Showing off their strategic expertise, students in the Chess Club competed at their annual chess tournament on Saturday, Jan. 29 at Klein.
In the small and quiet practice rooms separated between intermediate and advanced players, this home setting proved mildly challenging, especially for club secretary Victavious Fedorink.
“This tournament was fun, but it was putting us under a lot of stress as this tournament was taking place at our own home,” Fedorink said.
He expresses that his job as secretary was to make sure that people would be enthusiastic about this club.
“I wanted to be an officer because I had a deep appreciation for chess and was given a great responsibility to help spread the message of our club’s goodness,” Fedorink said.
He also volunteers to help beginners in chess and keeps the weekly meetings full of friendship and chatter.
“There’s always a friendly air to the game. It’s not just silent as people think about what their next move will be,” Fedorink said.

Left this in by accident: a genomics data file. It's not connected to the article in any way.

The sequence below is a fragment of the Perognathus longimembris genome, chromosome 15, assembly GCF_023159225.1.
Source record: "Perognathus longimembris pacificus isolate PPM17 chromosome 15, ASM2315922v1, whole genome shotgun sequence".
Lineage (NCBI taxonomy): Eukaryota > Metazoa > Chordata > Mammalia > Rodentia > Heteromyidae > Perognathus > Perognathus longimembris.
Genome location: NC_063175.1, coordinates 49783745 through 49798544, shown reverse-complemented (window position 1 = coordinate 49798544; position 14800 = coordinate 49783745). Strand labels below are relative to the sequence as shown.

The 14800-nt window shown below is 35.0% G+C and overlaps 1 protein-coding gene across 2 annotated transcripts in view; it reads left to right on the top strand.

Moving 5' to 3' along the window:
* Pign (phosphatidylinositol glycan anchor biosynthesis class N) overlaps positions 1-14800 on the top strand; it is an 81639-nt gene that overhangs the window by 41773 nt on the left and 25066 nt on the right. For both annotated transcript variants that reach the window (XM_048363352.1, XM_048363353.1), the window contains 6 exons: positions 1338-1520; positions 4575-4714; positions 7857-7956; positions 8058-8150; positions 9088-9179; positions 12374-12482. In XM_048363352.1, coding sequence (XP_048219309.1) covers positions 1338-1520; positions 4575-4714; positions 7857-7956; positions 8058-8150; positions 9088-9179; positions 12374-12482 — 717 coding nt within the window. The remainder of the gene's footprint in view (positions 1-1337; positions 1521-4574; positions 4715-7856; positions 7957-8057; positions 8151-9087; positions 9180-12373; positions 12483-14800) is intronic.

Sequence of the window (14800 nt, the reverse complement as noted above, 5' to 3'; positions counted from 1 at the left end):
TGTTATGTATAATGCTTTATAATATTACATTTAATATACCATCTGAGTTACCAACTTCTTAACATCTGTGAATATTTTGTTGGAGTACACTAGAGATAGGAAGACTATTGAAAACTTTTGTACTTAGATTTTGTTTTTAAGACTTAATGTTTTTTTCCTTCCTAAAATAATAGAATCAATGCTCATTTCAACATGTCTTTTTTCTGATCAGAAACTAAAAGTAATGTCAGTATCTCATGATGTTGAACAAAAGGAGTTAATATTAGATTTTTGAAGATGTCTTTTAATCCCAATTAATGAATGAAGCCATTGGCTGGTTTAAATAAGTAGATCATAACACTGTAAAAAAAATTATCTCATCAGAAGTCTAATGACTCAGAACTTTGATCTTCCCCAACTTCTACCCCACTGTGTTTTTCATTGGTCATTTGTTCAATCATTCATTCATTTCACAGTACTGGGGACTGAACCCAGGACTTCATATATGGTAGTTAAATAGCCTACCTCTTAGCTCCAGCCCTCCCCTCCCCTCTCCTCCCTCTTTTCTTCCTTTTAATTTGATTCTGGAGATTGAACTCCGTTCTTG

Despite the liveliness of the weekly meetings, when tournaments come around, a quiet atmosphere is key.
“This specific day, the atmosphere was quiet, but the air of competition remained. While our meetings may be talkative, at our competitions, we must remain focused and have a vision that isn’t just tunnel vision,” Fedorink said.
Focus like this paid off for freshman Hamza Usman, who placed 2nd overall in the competition.
“I had won 4 out of my 5 games played. They were initially nerve wracking, but focusing just on my own moves and the next person’s moves helped me stay collected,” Usman said.
Even though there are trials and tribulations of the games, they pay off in helping students become better players in the end.
“Even a lost game of chess can help you become a better player. You realize that the moves you made were wrong, and the progression of your moves changes your path in the future,” Fedorink said.